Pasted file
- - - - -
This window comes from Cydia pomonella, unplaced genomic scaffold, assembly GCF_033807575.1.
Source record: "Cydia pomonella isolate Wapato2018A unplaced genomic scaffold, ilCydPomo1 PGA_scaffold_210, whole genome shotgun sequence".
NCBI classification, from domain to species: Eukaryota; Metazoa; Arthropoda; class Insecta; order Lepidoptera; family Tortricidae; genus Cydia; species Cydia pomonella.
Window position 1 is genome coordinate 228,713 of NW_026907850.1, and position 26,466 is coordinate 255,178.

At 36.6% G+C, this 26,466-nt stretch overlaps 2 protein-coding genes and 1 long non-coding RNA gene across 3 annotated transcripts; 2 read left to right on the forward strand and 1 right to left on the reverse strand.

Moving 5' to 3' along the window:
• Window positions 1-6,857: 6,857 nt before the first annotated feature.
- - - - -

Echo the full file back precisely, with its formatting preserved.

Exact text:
This window comes from Cydia pomonella, unplaced genomic scaffold, assembly GCF_033807575.1.
Source record: "Cydia pomonella isolate Wapato2018A unplaced genomic scaffold, ilCydPomo1 PGA_scaffold_210, whole genome shotgun sequence".
NCBI classification, from domain to species: Eukaryota; Metazoa; Arthropoda; class Insecta; order Lepidoptera; family Tortricidae; genus Cydia; species Cydia pomonella.
Window position 1 is genome coordinate 228,713 of NW_026907850.1, and position 26,466 is coordinate 255,178.

At 36.6% G+C, this 26,466-nt stretch overlaps 2 protein-coding genes and 1 long non-coding RNA gene across 3 annotated transcripts; 2 read left to right on the forward strand and 1 right to left on the reverse strand.

Moving 5' to 3' along the window:
• Window positions 1-6,857: 6,857 nt before the first annotated feature.